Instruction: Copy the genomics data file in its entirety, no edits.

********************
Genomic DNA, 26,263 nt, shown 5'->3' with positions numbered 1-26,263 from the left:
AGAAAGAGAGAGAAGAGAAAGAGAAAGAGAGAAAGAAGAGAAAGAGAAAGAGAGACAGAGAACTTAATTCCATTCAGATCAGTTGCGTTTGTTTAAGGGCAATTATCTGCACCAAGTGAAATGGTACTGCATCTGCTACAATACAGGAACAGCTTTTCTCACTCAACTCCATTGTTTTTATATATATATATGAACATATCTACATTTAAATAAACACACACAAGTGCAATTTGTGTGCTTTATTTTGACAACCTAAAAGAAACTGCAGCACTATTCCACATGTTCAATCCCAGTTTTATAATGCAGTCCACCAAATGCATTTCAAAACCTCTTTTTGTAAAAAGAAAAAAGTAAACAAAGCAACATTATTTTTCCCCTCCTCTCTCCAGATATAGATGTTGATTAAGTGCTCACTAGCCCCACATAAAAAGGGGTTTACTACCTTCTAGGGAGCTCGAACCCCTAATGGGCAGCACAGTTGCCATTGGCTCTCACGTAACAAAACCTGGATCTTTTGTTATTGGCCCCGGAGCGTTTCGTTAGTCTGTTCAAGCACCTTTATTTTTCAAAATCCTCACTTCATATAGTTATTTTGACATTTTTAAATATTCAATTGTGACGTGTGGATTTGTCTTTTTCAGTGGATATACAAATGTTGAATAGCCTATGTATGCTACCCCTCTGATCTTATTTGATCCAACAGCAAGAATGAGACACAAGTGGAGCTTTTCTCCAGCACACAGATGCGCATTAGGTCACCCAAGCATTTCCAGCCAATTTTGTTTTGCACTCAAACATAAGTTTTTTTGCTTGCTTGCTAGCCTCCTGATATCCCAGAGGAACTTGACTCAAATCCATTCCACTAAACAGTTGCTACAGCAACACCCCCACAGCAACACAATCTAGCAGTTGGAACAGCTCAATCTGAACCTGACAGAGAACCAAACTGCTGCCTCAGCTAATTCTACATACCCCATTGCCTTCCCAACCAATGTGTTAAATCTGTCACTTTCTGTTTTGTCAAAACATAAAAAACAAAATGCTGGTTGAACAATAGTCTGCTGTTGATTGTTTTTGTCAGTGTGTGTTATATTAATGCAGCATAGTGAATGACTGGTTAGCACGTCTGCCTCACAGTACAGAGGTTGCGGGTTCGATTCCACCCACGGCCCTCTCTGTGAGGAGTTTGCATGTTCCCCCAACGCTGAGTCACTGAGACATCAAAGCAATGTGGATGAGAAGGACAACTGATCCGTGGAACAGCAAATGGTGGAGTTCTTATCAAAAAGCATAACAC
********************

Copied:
Genomic DNA, 26,263 nt, shown 5'->3' with positions numbered 1-26,263 from the left:
AGAAAGAGAGAGAAGAGAAAGAGAAAGAGAGAAAGAAGAGAAAGAGAAAGAGAGACAGAGAACTTAATTCCATTCAGATCAGTTGCGTTTGTTTAAGGGCAATTATCTGCACCAAGTGAAATGGTACTGCATCTGCTACAATACAGGAACAGCTTTTCTCACTCAACTCCATTGTTTTTATATATATATATGAACATATCTACATTTAAATAAACACACACAAGTGCAATTTGTGTGCTTTATTTTGACAACCTAAAAGAAACTGCAGCACTATTCCACATGTTCAATCCCAGTTTTATAATGCAGTCCACCAAATGCATTTCAAAACCTCTTTTTGTAAAAAGAAAAAAGTAAACAAAGCAACATTATTTTTCCCCTCCTCTCTCCAGATATAGATGTTGATTAAGTGCTCACTAGCCCCACATAAAAAGGGGTTTACTACCTTCTAGGGAGCTCGAACCCCTAATGGGCAGCACAGTTGCCATTGGCTCTCACGTAACAAAACCTGGATCTTTTGTTATTGGCCCCGGAGCGTTTCGTTAGTCTGTTCAAGCACCTTTATTTTTCAAAATCCTCACTTCATATAGTTATTTTGACATTTTTAAATATTCAATTGTGACGTGTGGATTTGTCTTTTTCAGTGGATATACAAATGTTGAATAGCCTATGTATGCTACCCCTCTGATCTTATTTGATCCAACAGCAAGAATGAGACACAAGTGGAGCTTTTCTCCAGCACACAGATGCGCATTAGGTCACCCAAGCATTTCCAGCCAATTTTGTTTTGCACTCAAACATAAGTTTTTTTGCTTGCTTGCTAGCCTCCTGATATCCCAGAGGAACTTGACTCAAATCCATTCCACTAAACAGTTGCTACAGCAACACCCCCACAGCAACACAATCTAGCAGTTGGAACAGCTCAATCTGAACCTGACAGAGAACCAAACTGCTGCCTCAGCTAATTCTACATACCCCATTGCCTTCCCAACCAATGTGTTAAATCTGTCACTTTCTGTTTTGTCAAAACATAAAAAACAAAATGCTGGTTGAACAATAGTCTGCTGTTGATTGTTTTTGTCAGTGTGTGTTATATTAATGCAGCATAGTGAATGACTGGTTAGCACGTCTGCCTCACAGTACAGAGGTTGCGGGTTCGATTCCACCCACGGCCCTCTCTGTGAGGAGTTTGCATGTTCCCCCAACGCTGAGTCACTGAGACATCAAAGCAATGTGGATGAGAAGGACAACTGATCCGTGGAACAGCAAATGGTGGAGTTCTTATCAAAAAGCATAACAC